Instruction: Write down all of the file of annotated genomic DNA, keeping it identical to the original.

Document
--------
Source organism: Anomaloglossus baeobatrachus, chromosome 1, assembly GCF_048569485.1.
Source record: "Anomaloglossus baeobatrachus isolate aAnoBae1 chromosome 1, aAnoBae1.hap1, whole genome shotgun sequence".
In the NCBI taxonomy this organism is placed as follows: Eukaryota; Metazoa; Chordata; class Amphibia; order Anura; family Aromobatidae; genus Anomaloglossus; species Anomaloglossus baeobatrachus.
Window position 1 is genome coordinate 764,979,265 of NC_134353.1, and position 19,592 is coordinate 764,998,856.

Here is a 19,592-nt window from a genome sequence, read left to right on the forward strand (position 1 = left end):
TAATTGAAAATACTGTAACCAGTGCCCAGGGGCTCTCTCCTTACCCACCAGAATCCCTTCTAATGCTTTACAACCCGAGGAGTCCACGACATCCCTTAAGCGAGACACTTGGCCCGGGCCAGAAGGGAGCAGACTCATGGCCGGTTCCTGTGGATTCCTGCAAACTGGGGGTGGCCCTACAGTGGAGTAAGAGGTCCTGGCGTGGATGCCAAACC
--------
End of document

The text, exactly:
Source organism: Anomaloglossus baeobatrachus, chromosome 1, assembly GCF_048569485.1.
Source record: "Anomaloglossus baeobatrachus isolate aAnoBae1 chromosome 1, aAnoBae1.hap1, whole genome shotgun sequence".
In the NCBI taxonomy this organism is placed as follows: Eukaryota; Metazoa; Chordata; class Amphibia; order Anura; family Aromobatidae; genus Anomaloglossus; species Anomaloglossus baeobatrachus.
Window position 1 is genome coordinate 764,979,265 of NC_134353.1, and position 19,592 is coordinate 764,998,856.

Here is a 19,592-nt window from a genome sequence, read left to right on the forward strand (position 1 = left end):
TAATTGAAAATACTGTAACCAGTGCCCAGGGGCTCTCTCCTTACCCACCAGAATCCCTTCTAATGCTTTACAACCCGAGGAGTCCACGACATCCCTTAAGCGAGACACTTGGCCCGGGCCAGAAGGGAGCAGACTCATGGCCGGTTCCTGTGGATTCCTGCAAACTGGGGGTGGCCCTACAGTGGAGTAAGAGGTCCTGGCGTGGATGCCAAACC